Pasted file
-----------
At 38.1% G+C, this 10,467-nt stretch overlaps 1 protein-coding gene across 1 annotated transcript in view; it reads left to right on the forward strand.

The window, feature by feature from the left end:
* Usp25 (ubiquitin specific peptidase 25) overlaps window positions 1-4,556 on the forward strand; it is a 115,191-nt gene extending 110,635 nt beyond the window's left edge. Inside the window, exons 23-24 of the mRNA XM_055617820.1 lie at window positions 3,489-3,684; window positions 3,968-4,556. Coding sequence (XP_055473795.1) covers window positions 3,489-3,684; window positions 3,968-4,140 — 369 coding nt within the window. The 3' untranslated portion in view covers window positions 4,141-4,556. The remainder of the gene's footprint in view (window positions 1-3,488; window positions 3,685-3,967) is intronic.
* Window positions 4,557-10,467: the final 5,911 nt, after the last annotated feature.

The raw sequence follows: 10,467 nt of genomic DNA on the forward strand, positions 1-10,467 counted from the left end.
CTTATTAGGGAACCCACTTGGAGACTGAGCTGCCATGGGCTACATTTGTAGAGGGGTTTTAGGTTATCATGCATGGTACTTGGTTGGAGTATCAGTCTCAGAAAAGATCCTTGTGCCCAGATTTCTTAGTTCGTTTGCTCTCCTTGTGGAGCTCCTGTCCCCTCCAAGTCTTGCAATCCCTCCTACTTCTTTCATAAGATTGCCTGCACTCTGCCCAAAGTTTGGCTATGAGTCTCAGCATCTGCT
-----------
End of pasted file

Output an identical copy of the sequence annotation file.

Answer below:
At 38.1% G+C, this 10,467-nt stretch overlaps 1 protein-coding gene across 1 annotated transcript in view; it reads left to right on the forward strand.

The window, feature by feature from the left end:
* Usp25 (ubiquitin specific peptidase 25) overlaps window positions 1-4,556 on the forward strand; it is a 115,191-nt gene extending 110,635 nt beyond the window's left edge. Inside the window, exons 23-24 of the mRNA XM_055617820.1 lie at window positions 3,489-3,684; window positions 3,968-4,556. Coding sequence (XP_055473795.1) covers window positions 3,489-3,684; window positions 3,968-4,140 — 369 coding nt within the window. The 3' untranslated portion in view covers window positions 4,141-4,556. The remainder of the gene's footprint in view (window positions 1-3,488; window positions 3,685-3,967) is intronic.
* Window positions 4,557-10,467: the final 5,911 nt, after the last annotated feature.

The raw sequence follows: 10,467 nt of genomic DNA on the forward strand, positions 1-10,467 counted from the left end.
CTTATTAGGGAACCCACTTGGAGACTGAGCTGCCATGGGCTACATTTGTAGAGGGGTTTTAGGTTATCATGCATGGTACTTGGTTGGAGTATCAGTCTCAGAAAAGATCCTTGTGCCCAGATTTCTTAGTTCGTTTGCTCTCCTTGTGGAGCTCCTGTCCCCTCCAAGTCTTGCAATCCCTCCTACTTCTTTCATAAGATTGCCTGCACTCTGCCCAAAGTTTGGCTATGAGTCTCAGCATCTGCT